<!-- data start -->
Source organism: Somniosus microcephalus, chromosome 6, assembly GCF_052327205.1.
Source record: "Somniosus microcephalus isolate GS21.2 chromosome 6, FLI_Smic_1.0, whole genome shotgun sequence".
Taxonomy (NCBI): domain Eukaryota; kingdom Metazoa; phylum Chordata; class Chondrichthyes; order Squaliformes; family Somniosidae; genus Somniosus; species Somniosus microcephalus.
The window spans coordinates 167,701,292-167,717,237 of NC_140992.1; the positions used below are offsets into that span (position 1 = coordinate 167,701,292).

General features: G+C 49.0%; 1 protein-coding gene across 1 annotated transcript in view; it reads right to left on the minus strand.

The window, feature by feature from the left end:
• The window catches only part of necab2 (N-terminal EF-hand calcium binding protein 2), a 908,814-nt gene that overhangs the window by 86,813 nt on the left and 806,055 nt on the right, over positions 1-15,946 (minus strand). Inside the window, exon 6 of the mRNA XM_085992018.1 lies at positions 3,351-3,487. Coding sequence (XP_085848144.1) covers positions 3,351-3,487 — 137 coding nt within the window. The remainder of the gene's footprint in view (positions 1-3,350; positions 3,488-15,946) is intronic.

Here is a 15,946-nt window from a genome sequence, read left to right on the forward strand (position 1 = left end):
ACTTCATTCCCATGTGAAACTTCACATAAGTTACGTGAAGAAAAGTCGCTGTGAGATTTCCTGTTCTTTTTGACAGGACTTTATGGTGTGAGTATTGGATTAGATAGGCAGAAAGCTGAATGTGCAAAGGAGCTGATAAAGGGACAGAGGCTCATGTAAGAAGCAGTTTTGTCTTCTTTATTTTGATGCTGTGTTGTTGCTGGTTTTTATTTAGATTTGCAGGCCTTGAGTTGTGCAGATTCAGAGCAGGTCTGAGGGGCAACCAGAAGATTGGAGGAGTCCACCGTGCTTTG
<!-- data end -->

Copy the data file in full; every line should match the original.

Source organism: Somniosus microcephalus, chromosome 6, assembly GCF_052327205.1.
Source record: "Somniosus microcephalus isolate GS21.2 chromosome 6, FLI_Smic_1.0, whole genome shotgun sequence".
Taxonomy (NCBI): domain Eukaryota; kingdom Metazoa; phylum Chordata; class Chondrichthyes; order Squaliformes; family Somniosidae; genus Somniosus; species Somniosus microcephalus.
The window spans coordinates 167,701,292-167,717,237 of NC_140992.1; the positions used below are offsets into that span (position 1 = coordinate 167,701,292).

General features: G+C 49.0%; 1 protein-coding gene across 1 annotated transcript in view; it reads right to left on the minus strand.

The window, feature by feature from the left end:
• The window catches only part of necab2 (N-terminal EF-hand calcium binding protein 2), a 908,814-nt gene that overhangs the window by 86,813 nt on the left and 806,055 nt on the right, over positions 1-15,946 (minus strand). Inside the window, exon 6 of the mRNA XM_085992018.1 lies at positions 3,351-3,487. Coding sequence (XP_085848144.1) covers positions 3,351-3,487 — 137 coding nt within the window. The remainder of the gene's footprint in view (positions 1-3,350; positions 3,488-15,946) is intronic.

Here is a 15,946-nt window from a genome sequence, read left to right on the forward strand (position 1 = left end):
ACTTCATTCCCATGTGAAACTTCACATAAGTTACGTGAAGAAAAGTCGCTGTGAGATTTCCTGTTCTTTTTGACAGGACTTTATGGTGTGAGTATTGGATTAGATAGGCAGAAAGCTGAATGTGCAAAGGAGCTGATAAAGGGACAGAGGCTCATGTAAGAAGCAGTTTTGTCTTCTTTATTTTGATGCTGTGTTGTTGCTGGTTTTTATTTAGATTTGCAGGCCTTGAGTTGTGCAGATTCAGAGCAGGTCTGAGGGGCAACCAGAAGATTGGAGGAGTCCACCGTGCTTTG